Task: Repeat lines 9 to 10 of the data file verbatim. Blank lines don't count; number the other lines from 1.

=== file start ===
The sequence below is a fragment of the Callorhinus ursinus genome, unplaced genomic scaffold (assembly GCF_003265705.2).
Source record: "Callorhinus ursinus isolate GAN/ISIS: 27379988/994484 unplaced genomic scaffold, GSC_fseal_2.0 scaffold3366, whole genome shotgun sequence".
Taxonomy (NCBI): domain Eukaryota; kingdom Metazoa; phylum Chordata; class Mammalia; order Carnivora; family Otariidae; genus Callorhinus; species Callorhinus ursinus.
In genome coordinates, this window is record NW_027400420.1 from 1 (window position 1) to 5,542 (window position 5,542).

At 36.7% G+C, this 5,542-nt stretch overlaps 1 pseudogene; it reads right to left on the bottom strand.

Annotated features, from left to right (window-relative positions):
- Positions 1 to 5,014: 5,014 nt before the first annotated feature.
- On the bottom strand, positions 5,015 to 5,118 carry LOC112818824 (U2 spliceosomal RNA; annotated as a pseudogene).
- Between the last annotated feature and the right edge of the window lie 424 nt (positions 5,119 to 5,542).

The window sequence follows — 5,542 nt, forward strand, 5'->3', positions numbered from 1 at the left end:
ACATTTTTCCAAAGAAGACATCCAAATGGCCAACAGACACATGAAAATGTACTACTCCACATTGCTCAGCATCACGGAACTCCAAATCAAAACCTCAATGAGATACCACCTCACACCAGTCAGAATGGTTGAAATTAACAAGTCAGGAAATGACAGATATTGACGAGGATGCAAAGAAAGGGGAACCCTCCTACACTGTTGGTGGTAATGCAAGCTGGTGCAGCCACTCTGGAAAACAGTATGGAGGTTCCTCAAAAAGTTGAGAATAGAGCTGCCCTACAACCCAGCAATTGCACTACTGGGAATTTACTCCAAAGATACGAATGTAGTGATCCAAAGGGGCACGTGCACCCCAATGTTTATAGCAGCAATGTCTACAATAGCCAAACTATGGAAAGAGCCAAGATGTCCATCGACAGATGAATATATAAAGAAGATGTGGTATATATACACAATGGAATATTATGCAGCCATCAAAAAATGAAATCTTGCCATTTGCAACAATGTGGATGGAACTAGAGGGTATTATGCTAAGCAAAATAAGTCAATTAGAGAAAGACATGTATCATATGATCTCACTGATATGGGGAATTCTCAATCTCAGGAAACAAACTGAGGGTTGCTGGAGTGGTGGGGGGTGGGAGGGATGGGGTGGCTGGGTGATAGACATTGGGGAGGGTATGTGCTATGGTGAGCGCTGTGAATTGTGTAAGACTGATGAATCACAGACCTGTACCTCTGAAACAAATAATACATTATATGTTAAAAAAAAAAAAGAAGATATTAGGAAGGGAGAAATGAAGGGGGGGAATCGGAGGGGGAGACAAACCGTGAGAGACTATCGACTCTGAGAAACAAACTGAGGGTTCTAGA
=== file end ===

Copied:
- Between the last annotated feature and the right edge of the window lie 424 nt (positions 5,119 to 5,542).

The window sequence follows — 5,542 nt, forward strand, 5'->3', positions numbered from 1 at the left end: